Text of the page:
Premade Purfling Source


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If you are buying pre-made purflings made of wood, you may as well buy them pre-bent too.

Dick sell the ebony maple ones, not cheap but very good.

If you like to scrape them down a bit to suit your groove, then you may as well be making them yourself.

The fibre ones are not worth buying and no self respecting maker should use them, IMHO.

I make my own.

Cheers.

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I second Ray's suggestion for Karin Rost, for all the reasons he said.

Dick's purfling is made by Karin Rost, and you might find it more straightforward to buy from them.

purfling

The maple/maple/maple stuff is very nice (as is the maple/pear/maple, but personally I don't like the brown inner).

There is also a company in Germany that supplies ready made pear/poplar/pear if you want to be truly authentic, but the name escapes me for the moment (I do recall they have a minimum order value). I'll repost later if I recollect.

EDIT: this is the one I was trying to remember:Hermann

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A&M has a wide variety of purflings to choose from...Looks real nice.

Thank you!

-Ernie

I see that they require US residents to provide their Social Security number...I've never encountered that before from any other Canadian company. <_<

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A&M has a wide variety of purflings to choose from...Looks real nice.

Thank you!

-Ernie

I see that they require US residents to provide their Social Security number...I've never encountered that before from any other Canadian company. <_<

I wouldn't give that out, Ernie. If you want, I can purchase what you need and mail it to you.

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Gurian Instruments makes purfling to order, all sorts of woods and thicknesses and layups. fantastic resource. But there's a minimum order price so its a good idea to to a group buy ...

I haven't personally bought from them yet, but I know a bunch of luthiers that have, and they all have good things to say.

http://www.gurianinstruments.com/pb/index.php

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If you are buying pre-made purflings made of wood, you may as well buy them pre-bent too.

Dick sell the ebony maple ones, not cheap but very good.

If you like to scrape them down a bit to suit your groove, then you may as well be making them yourself.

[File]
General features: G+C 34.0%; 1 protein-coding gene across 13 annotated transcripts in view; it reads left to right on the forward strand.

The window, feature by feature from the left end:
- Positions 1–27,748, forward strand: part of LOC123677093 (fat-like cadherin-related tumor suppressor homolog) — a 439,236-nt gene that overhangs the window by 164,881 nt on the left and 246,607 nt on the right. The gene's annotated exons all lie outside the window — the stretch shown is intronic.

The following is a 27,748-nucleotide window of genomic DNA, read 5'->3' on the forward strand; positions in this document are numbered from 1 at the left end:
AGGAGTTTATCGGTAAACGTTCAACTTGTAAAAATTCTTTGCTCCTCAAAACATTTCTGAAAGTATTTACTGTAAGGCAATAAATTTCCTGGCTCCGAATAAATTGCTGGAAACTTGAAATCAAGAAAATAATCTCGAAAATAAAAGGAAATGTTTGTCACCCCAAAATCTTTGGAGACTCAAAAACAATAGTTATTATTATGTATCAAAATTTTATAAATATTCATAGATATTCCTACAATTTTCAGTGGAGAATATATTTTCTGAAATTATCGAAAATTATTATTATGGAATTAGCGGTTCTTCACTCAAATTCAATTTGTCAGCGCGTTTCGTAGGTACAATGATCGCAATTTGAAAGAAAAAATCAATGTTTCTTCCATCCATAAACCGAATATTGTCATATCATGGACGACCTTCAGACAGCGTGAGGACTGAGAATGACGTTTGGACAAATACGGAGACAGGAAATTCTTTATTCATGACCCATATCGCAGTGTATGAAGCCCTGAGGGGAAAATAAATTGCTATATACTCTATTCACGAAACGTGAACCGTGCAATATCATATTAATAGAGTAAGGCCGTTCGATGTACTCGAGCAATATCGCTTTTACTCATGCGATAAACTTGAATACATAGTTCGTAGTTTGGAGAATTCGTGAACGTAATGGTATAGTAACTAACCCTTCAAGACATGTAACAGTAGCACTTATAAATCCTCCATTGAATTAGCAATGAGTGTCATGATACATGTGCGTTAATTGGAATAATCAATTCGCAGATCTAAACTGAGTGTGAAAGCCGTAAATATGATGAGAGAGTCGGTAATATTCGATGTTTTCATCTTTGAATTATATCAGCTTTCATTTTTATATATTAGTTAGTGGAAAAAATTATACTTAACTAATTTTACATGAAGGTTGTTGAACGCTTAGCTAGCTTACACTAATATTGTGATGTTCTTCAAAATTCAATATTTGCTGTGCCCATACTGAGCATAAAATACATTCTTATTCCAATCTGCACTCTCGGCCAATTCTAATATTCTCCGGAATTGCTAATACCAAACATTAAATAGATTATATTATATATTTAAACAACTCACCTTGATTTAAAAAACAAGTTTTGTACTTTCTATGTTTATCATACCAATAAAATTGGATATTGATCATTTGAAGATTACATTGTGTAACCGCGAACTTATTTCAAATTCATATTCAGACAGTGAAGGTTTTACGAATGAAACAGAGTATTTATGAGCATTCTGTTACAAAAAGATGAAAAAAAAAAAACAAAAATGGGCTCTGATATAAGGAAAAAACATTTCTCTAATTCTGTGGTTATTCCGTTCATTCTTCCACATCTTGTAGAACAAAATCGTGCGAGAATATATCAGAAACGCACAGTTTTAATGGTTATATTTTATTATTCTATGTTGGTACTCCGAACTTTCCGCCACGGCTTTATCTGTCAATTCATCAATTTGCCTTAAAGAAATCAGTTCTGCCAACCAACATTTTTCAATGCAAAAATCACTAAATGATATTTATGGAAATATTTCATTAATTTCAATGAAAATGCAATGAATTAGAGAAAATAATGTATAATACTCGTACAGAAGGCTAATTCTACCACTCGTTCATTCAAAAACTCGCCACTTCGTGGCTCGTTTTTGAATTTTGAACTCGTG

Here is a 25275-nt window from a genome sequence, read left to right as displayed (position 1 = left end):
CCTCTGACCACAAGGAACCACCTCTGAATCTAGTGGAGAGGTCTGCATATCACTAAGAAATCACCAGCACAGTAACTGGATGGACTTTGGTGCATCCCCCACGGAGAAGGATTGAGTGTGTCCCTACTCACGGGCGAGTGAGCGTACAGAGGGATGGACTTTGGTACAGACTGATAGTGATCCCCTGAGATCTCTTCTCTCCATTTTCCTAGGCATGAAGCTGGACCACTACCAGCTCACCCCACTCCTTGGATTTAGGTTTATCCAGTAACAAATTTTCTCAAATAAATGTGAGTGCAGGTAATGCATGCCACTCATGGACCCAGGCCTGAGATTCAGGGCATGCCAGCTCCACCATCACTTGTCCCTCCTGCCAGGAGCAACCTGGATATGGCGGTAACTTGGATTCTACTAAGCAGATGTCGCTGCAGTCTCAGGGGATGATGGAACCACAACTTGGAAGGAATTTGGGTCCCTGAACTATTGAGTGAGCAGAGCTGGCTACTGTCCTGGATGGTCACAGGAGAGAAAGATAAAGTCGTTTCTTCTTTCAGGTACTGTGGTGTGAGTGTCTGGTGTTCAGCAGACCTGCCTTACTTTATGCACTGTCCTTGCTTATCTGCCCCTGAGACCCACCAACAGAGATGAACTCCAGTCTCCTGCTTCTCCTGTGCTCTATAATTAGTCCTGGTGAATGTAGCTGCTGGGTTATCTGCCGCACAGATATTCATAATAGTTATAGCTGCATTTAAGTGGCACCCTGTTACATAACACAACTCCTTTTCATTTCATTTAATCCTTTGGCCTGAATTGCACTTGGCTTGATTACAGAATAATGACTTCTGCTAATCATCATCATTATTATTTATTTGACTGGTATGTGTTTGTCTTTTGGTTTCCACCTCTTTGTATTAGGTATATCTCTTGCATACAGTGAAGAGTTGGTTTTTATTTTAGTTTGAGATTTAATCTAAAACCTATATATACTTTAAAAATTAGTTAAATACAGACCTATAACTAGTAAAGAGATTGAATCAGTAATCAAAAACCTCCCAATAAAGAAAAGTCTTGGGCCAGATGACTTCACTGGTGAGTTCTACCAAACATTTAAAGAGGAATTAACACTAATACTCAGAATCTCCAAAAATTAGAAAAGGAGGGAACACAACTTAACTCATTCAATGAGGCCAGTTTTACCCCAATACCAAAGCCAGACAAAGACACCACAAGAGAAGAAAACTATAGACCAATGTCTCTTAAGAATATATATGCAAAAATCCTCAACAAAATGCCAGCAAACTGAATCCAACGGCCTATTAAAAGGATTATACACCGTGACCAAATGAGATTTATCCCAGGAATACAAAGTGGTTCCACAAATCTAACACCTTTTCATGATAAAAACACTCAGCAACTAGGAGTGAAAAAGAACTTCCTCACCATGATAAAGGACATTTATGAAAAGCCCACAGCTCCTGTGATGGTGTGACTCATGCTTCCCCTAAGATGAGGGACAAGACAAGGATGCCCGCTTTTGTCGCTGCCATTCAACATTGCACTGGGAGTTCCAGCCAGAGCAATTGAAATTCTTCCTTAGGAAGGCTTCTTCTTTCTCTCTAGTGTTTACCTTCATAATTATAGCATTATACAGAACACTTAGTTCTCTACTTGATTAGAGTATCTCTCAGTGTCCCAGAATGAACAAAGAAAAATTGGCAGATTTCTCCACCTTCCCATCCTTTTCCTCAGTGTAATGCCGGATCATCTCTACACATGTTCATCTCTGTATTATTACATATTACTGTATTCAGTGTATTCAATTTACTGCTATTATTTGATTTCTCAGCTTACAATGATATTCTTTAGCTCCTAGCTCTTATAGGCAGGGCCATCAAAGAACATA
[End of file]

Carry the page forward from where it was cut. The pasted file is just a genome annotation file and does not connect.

The fibre ones are not worth buying and no self respecting maker should use them, IMHO.

I make my own.

Cheers.

Ben

I remember reading in another post that you use a Dremel tool and a router bit from Stew Mac for cutting the channel.

Can you tell me what size bit you bought or use? I need to order one also. Thanks

-Ernie

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A&M has a wide variety of purflings to choose from...Looks real nice.

Thank you!

-Ernie

I see that they require US residents to provide their Social Security number...I've never encountered that before from any other Canadian company. <_<

That requirement is absurd. No one should give that out when buying something.

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That requirement is absurd. No one should give that out when buying something.

They say it's to comply with US law:

"Customers in the USA [please be prepared to provide] - Federal Employer Identification Number (EIN) or if this is personal, your Social Security Number. This is required by US Customs in order that they may process your order across the border. This is a requirement of the Federal Regulations Chapter 1, Section 142.3 (19 CFR 142.3(6)) which also refers to 19 CFR 24.5(b i & ii)".

Do other foreign companies (such as Dick or SVS Tonewoods) have similar requirements?

PS - SVS Tonewoods sells purfling, too.

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Karin Rost is excellent. I have NO bending problems with the wood purfling. It's very high quality.

I suggest that you combine orders with some friends to save on shipping.

Mike

I would like to try them...but I'm having trouble viewing their website. Thanks Mike!

-Ernie

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I see that no one has mentioned International Violin. http://www.internationalviolin.com/item_detail.aspx?ItemCode=940I You certainly wouldn't have to deal with customs.

Kind of makes me nervous that no one has mentioned them - have I not been using the good stuff? :huh: I've never had a problem with their purfling. Seems to maintain a consistent measurement all the way through. My only gripe is that there isn't a whole lot of room for error if I break a piece so I usually buy 2 sets so I always have a little extra.